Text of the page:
Good critics of difficult poetry
Difficult verse is not well-served by critics who tend to pounce on this kind of material as an excuse to display their own erudition. This has the unfortunate effect of making the poem appear more difficult than it is.
Ordinary, non-academic, readers of poetry want some contextual background and to know what the critic thinks and feels about the work. It is infinitely preferable for the critic to describe what it is like to read the work rather than to hypothesise about concealed ambiguities and allusions.
With this in mind, we set out below those critics that are most useful for readers of difficult poetry. The list is organised by poet and is not by any means comprehensive. Other suggestions would be most welcome.
Celan is not well-served by critics, there is now such a plethora of self regarding posturing about his work that it's really hard to find work that is at all helpful.
Jacques Derrida's collection "Sovereignties in Question" contains 4 essays and two interviews on Celan. Derrida remains a controversial figure with a reputation for obscurity but his work on Celan is remarkably clear and full of insight.
Phillipe Lacoue-Labarthe's "Poetry as experience" contains 12 essays on Celan and is probably more effective in putting the poems into context.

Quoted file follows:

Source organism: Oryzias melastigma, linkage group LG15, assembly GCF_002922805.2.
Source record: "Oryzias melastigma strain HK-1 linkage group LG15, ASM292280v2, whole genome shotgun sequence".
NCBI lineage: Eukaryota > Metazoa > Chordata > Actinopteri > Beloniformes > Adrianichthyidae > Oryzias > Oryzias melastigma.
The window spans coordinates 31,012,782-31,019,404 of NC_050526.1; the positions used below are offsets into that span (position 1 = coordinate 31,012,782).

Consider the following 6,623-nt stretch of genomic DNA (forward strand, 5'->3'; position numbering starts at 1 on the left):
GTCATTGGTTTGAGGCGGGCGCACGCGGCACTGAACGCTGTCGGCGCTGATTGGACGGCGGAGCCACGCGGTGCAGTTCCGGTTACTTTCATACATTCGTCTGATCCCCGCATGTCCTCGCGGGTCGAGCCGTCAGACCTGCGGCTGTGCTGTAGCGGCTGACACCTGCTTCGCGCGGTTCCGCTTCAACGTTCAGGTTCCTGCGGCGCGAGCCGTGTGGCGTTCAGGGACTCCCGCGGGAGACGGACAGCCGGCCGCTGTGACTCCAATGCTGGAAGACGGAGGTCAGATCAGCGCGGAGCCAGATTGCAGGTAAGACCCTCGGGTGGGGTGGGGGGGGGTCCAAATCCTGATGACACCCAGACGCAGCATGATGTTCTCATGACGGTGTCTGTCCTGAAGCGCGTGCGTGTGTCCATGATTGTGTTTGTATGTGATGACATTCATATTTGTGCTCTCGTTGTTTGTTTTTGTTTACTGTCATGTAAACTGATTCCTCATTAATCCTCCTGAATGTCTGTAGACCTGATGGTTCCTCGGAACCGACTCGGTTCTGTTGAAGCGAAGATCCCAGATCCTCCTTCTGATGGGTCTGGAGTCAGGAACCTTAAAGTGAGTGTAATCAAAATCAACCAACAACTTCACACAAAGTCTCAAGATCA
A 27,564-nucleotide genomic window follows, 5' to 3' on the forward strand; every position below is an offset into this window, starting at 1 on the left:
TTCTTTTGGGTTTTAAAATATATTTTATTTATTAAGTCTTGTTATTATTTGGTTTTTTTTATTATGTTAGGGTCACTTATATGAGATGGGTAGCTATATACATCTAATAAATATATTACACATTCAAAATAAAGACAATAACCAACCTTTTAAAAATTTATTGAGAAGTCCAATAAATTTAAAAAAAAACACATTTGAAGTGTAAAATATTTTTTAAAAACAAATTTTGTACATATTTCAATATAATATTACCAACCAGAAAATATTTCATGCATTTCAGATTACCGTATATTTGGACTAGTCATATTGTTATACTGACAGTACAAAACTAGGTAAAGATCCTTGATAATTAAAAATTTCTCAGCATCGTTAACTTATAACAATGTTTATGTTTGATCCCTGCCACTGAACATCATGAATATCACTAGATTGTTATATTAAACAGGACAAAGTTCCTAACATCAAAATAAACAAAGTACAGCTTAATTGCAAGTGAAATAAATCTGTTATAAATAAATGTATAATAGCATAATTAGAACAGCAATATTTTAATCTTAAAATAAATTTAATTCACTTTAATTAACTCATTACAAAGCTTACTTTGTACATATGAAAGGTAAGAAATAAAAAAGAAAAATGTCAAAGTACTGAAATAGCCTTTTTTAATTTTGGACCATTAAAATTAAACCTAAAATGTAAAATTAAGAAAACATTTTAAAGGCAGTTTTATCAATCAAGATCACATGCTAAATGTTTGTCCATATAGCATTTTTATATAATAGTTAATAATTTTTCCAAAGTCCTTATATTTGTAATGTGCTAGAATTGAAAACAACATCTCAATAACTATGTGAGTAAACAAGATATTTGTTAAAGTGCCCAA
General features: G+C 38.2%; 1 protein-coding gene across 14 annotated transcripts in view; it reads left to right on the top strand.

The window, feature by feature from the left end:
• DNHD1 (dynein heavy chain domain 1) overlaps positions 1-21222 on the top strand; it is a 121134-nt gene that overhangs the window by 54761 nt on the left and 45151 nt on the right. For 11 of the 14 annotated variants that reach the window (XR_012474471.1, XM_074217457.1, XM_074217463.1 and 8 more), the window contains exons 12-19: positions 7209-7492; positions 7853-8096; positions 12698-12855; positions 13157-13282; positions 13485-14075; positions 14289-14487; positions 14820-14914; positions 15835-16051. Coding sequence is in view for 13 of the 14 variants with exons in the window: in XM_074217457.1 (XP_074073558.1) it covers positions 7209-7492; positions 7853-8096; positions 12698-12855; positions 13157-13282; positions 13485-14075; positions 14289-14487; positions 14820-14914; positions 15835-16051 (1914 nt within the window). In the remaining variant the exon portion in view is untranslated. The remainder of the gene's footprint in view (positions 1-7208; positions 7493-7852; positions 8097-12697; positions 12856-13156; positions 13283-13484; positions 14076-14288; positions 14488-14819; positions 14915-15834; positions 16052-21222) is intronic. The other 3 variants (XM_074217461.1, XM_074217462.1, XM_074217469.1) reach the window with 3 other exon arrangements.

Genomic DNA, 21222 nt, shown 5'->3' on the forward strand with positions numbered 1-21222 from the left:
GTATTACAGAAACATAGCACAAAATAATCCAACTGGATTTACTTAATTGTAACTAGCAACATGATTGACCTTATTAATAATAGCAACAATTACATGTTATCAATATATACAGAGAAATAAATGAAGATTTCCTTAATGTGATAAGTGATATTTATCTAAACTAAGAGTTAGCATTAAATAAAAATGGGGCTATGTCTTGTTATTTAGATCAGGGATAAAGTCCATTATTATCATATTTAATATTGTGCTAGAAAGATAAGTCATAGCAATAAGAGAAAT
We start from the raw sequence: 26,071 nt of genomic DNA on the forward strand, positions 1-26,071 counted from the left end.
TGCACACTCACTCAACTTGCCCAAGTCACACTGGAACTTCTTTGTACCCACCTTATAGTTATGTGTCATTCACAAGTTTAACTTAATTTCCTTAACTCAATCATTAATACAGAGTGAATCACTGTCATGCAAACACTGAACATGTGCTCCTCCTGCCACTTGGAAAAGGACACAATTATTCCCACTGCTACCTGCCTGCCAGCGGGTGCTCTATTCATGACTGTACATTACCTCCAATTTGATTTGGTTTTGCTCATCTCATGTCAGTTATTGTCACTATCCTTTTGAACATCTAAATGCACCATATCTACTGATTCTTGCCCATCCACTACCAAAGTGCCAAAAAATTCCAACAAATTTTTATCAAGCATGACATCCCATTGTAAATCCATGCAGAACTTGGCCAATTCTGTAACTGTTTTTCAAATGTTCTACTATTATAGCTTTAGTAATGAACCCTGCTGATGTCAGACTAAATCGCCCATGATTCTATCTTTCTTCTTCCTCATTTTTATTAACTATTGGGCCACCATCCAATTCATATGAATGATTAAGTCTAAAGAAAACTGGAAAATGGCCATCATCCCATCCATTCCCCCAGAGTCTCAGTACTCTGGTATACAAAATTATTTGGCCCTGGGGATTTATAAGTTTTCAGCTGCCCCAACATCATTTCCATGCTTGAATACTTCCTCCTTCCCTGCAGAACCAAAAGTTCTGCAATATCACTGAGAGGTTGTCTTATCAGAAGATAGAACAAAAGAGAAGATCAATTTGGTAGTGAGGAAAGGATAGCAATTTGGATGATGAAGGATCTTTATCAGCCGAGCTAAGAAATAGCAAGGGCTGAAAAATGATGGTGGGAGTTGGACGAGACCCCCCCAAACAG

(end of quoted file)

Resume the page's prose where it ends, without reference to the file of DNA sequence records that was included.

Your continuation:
Celan rarely spoke about his work but the Bremen Address (1958) and the Meridian Address (1961) do give some account of his ideas and aspirations. Needless to say, these have been fought over by critics ever since.
Christopher Ricks, one of our finest and most insightful critics, has written eloquently on Hill. His "The Force of Poetry" contains two essays whilst his recent book "True Friendship" looks at Hill, Lowell and Hecht in their relationships to Eliot and Pound.
Thomas A Day writes perceptively about Hill, especially on "The Orchards of Sion". His "Sensuous Intelligence" compares Hill and Eliot but also contains a decent reading of 'The Triumph of Love'.
Geoffrey Hill is also a brilliant critic. The essay "Language Suffering and Silence" is probably the closest we're going to get to a statement of his poetics.
J H Prynne
Prynne's work is surrounded by almost as much obfuscation as that of Celan. Keston Sutherland is Prynne's most passionate advocate but some of his analysis is expressed in very abstract terms. There's a lot of Sutherland on the jacket site and some more on glossator.
For criticism that meets our criteria, there is only Jay Basu's reading of "Red D Gypsum" which manages to be both instructive and inspiring at the same time. Readers new to Prynne should start here.
Prynne has begun to talk about his own work. His "Mental Ears and Poetic Work" and "Difficulties in the Translation of 'Difficult Poems" lectures provide a wealth of insights into his practice.